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Defending Planet Earth: Near-Earth-Object Surveys and Hazard Mitigation Strategies
Recommendation: The United States should take the lead in organizing and empowering a suitable international entity to participate in developing a detailed plan for dealing with the NEO hazard.
The lead U.S. representative to this group could be the chair of the standing committee, or the chair’s designee.
EDUCATION AND PUBLIC OUTREACH
Although popular movies raise general public awareness of the threat from NEOs, they do little to educate the public regarding the true risk to humanity and may result in significant misconceptions due to the highly distorted science presented. Most impacts occur in remote locations or over oceans and often go undetected or unreported, so that few people are aware of the true hazard associated with NEOs. Although the likelihood of a devastating impact in this century is very small, smaller objects may still do significant damage and may only be detected near impact. Thus mitigation efforts may be limited to civil-defense warning and the evacuation of threatened areas. As has been clearly demonstrated during evacuations for recent hurricanes and forest fires, civil-defense authorities must have clear, well-designed plans for response. Also, the public needs to understand the threat and respond appropriately should evacuations be required. The necessary education of authorities and the general population is challenging, as impacts can happen anywhere and hazardous events happen so rarely that people may not take the threat seriously. In order to increase public awareness of NEOs and their potential hazard, material needs to be introduced into the curricula for middle and high school students, using examples of impacts on Earth and their effects, as well as the record of impacts that can readily be seen on the Moon. Education and outreach activities about NEOs need to be coordinated to enhance community awareness through public events, displays, and activities at schools, planetariums, museums, libraries, and observatories. In addition, a publicly accessible, up-to-date Web site featuring the latest observations, historical events, and a nationwide activity calendar would do much to reach into the broader community. Such activities could be coordinated nationally through a center chosen in a competitive manner. Filmmakers could also be encouraged to produce engaging but scientifically accurate films on these general subjects; truth is usually stranger than fiction and can serve as a reliable anchor.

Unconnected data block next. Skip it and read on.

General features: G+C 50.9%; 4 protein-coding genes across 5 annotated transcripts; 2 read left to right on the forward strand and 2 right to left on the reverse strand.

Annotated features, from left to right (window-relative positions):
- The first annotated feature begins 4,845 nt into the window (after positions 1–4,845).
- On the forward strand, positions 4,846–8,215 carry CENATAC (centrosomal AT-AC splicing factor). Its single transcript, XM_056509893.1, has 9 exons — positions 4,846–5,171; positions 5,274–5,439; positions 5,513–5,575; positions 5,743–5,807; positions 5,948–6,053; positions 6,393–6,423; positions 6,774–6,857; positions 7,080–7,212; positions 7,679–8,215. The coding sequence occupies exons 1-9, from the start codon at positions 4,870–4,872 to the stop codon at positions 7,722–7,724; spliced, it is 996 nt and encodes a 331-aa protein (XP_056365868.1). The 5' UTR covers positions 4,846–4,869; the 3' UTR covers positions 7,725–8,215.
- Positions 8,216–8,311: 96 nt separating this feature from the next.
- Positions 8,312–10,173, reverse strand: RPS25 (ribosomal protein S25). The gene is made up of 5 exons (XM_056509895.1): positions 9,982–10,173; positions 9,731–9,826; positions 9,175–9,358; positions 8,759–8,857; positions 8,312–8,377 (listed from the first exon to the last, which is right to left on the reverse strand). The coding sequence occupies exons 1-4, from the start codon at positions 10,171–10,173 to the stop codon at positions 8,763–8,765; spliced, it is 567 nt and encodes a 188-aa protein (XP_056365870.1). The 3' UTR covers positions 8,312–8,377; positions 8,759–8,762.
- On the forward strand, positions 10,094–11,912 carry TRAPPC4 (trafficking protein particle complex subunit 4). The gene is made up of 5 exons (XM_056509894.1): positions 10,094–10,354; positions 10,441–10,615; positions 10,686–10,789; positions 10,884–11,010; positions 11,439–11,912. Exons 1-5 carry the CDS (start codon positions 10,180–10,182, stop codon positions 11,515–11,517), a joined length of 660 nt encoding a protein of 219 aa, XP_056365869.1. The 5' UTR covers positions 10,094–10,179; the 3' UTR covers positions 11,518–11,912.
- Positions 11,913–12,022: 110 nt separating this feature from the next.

Schweickart, R.L., T.D. Jones, F. von der Dunk, S. Camacho-Lara, and Association of Space Explorers International Panel on Asteroid Threat Mitigation. 2008. Asteroid Threats: A Call for Global Response. Association of Space Explorers, Houston, Tex.